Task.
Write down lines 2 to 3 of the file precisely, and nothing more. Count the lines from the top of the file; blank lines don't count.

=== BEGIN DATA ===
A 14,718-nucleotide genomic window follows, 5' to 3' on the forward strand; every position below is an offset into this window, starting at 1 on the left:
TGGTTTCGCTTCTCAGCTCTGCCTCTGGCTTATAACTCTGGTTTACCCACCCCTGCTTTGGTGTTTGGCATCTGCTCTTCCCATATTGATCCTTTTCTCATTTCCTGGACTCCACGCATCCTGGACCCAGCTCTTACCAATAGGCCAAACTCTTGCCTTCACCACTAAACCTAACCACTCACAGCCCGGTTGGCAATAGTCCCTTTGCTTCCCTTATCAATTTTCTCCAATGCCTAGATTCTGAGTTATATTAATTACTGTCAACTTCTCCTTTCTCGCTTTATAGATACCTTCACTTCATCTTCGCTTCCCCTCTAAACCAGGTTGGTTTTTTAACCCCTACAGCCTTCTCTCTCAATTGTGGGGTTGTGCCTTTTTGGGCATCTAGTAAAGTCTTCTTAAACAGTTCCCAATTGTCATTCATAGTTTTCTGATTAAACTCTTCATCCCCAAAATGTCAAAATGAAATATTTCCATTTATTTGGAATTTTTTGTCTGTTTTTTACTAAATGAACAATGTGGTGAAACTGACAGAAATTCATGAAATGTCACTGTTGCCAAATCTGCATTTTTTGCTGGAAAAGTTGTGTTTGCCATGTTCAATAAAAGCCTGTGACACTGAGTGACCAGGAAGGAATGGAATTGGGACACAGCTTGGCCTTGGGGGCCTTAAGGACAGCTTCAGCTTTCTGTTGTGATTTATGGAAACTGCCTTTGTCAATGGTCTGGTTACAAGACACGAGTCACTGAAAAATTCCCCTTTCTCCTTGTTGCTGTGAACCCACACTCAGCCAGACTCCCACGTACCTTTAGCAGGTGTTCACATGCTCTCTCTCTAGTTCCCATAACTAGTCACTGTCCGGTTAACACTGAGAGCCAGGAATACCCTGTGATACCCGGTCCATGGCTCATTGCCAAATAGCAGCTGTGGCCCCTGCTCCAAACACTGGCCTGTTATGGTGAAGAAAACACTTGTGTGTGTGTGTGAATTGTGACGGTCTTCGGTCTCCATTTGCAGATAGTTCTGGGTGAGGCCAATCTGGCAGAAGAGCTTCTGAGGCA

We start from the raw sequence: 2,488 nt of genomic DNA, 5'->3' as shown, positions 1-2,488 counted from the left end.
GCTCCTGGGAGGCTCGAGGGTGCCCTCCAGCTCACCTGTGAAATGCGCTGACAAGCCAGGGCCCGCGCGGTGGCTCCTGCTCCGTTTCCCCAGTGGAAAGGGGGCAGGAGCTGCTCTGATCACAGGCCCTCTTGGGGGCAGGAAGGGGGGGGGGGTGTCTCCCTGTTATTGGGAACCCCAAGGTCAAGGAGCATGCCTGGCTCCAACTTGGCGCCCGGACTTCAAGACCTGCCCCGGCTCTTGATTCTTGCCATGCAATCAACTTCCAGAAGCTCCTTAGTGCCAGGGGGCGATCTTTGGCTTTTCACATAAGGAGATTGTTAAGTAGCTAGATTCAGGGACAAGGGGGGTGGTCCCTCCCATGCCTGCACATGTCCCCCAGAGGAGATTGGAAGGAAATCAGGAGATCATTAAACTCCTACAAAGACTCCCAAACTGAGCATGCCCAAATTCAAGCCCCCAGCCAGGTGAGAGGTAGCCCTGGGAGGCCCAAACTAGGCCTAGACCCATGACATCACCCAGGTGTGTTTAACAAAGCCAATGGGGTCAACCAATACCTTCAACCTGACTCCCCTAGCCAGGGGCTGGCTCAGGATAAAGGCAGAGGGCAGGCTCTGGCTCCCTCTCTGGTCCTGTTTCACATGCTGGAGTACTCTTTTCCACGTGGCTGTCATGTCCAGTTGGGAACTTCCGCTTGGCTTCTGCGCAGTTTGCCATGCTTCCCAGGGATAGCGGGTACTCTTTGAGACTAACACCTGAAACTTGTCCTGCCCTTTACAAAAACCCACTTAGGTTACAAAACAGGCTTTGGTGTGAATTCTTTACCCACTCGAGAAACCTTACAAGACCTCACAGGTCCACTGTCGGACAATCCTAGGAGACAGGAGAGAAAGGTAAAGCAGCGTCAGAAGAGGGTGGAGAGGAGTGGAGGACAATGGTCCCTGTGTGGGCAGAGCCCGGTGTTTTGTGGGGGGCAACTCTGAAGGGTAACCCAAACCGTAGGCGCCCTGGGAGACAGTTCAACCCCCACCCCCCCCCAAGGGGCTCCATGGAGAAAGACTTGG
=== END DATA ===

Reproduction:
TGGTTTCGCTTCTCAGCTCTGCCTCTGGCTTATAACTCTGGTTTACCCACCCCTGCTTTGGTGTTTGGCATCTGCTCTTCCCATATTGATCCTTTTCTCATTTCCTGGACTCCACGCATCCTGGACCCAGCTCTTACCAATAGGCCAAACTCTTGCCTTCACCACTAAACCTAACCACTCACAGCCCGGTTGGCAATAGTCCCTTTGCTTCCCTTATCAATTTTCTCCAATGCCTAGATTCTGAGTTATATTAATTACTGTCAACTTCTCCTTTCTCGCTTTATAGATACCTTCACTTCATCTTCGCTTCCCCTCTAAACCAGGTTGGTTTTTTAACCCCTACAGCCTTCTCTCTCAATTGTGGGGTTGTGCCTTTTTGGGCATCTAGTAAAGTCTTCTTAAACAGTTCCCAATTGTCATTCATAGTTTTCTGATTAAACTCTTCATCCCCAAAATGTCAAAATGAAATATTTCCATTTATTTGGAATTTTTTGTCTGTTTTTTACTAAATGAACAATGTGGTGAAACTGACAGAAATTCATGAAATGTCACTGTTGCCAAATCTGCATTTTTTGCTGGAAAAGTTGTGTTTGCCATGTTCAATAAAAGCCTGTGACACTGAGTGACCAGGAAGGAATGGAATTGGGACACAGCTTGGCCTTGGGGGCCTTAAGGACAGCTTCAGCTTTCTGTTGTGATTTATGGAAACTGCCTTTGTCAATGGTCTGGTTACAAGACACGAGTCACTGAAAAATTCCCCTTTCTCCTTGTTGCTGTGAACCCACACTCAGCCAGACTCCCACGTACCTTTAGCAGGTGTTCACATGCTCTCTCTCTAGTTCCCATAACTAGTCACTGTCCGGTTAACACTGAGAGCCAGGAATACCCTGTGATACCCGGTCCATGGCTCATTGCCAAATAGCAGCTGTGGCCCCTGCTCCAAACACTGGCCTGTTATGGTGAAGAAAACACTTGTGTGTGTGTGTGAATTGTGACGGTCTTCGGTCTCCATTTGCAGATAGTTCTGGGTGAGGCCAATCTGGCAGAAGAGCTTCTGAGGCA

We start from the raw sequence: 2,488 nt of genomic DNA, 5'->3' as shown, positions 1-2,488 counted from the left end.